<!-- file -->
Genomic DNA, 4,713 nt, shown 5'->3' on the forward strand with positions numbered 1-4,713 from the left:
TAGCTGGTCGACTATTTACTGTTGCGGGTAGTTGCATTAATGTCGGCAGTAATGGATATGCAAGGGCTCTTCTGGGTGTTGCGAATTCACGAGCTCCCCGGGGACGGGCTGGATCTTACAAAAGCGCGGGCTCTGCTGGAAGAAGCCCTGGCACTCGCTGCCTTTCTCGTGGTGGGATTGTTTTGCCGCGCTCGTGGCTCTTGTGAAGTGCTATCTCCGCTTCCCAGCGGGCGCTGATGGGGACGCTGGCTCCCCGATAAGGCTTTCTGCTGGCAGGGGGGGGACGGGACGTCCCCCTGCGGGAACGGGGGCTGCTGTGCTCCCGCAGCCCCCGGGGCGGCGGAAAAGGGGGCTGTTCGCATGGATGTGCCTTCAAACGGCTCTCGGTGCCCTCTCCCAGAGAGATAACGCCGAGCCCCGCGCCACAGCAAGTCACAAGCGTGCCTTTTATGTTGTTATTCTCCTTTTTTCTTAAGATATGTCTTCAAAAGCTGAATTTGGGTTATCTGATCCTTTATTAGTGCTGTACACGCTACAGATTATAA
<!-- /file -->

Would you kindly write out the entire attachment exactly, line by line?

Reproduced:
Genomic DNA, 4,713 nt, shown 5'->3' on the forward strand with positions numbered 1-4,713 from the left:
TAGCTGGTCGACTATTTACTGTTGCGGGTAGTTGCATTAATGTCGGCAGTAATGGATATGCAAGGGCTCTTCTGGGTGTTGCGAATTCACGAGCTCCCCGGGGACGGGCTGGATCTTACAAAAGCGCGGGCTCTGCTGGAAGAAGCCCTGGCACTCGCTGCCTTTCTCGTGGTGGGATTGTTTTGCCGCGCTCGTGGCTCTTGTGAAGTGCTATCTCCGCTTCCCAGCGGGCGCTGATGGGGACGCTGGCTCCCCGATAAGGCTTTCTGCTGGCAGGGGGGGGACGGGACGTCCCCCTGCGGGAACGGGGGCTGCTGTGCTCCCGCAGCCCCCGGGGCGGCGGAAAAGGGGGCTGTTCGCATGGATGTGCCTTCAAACGGCTCTCGGTGCCCTCTCCCAGAGAGATAACGCCGAGCCCCGCGCCACAGCAAGTCACAAGCGTGCCTTTTATGTTGTTATTCTCCTTTTTTCTTAAGATATGTCTTCAAAAGCTGAATTTGGGTTATCTGATCCTTTATTAGTGCTGTACACGCTACAGATTATAA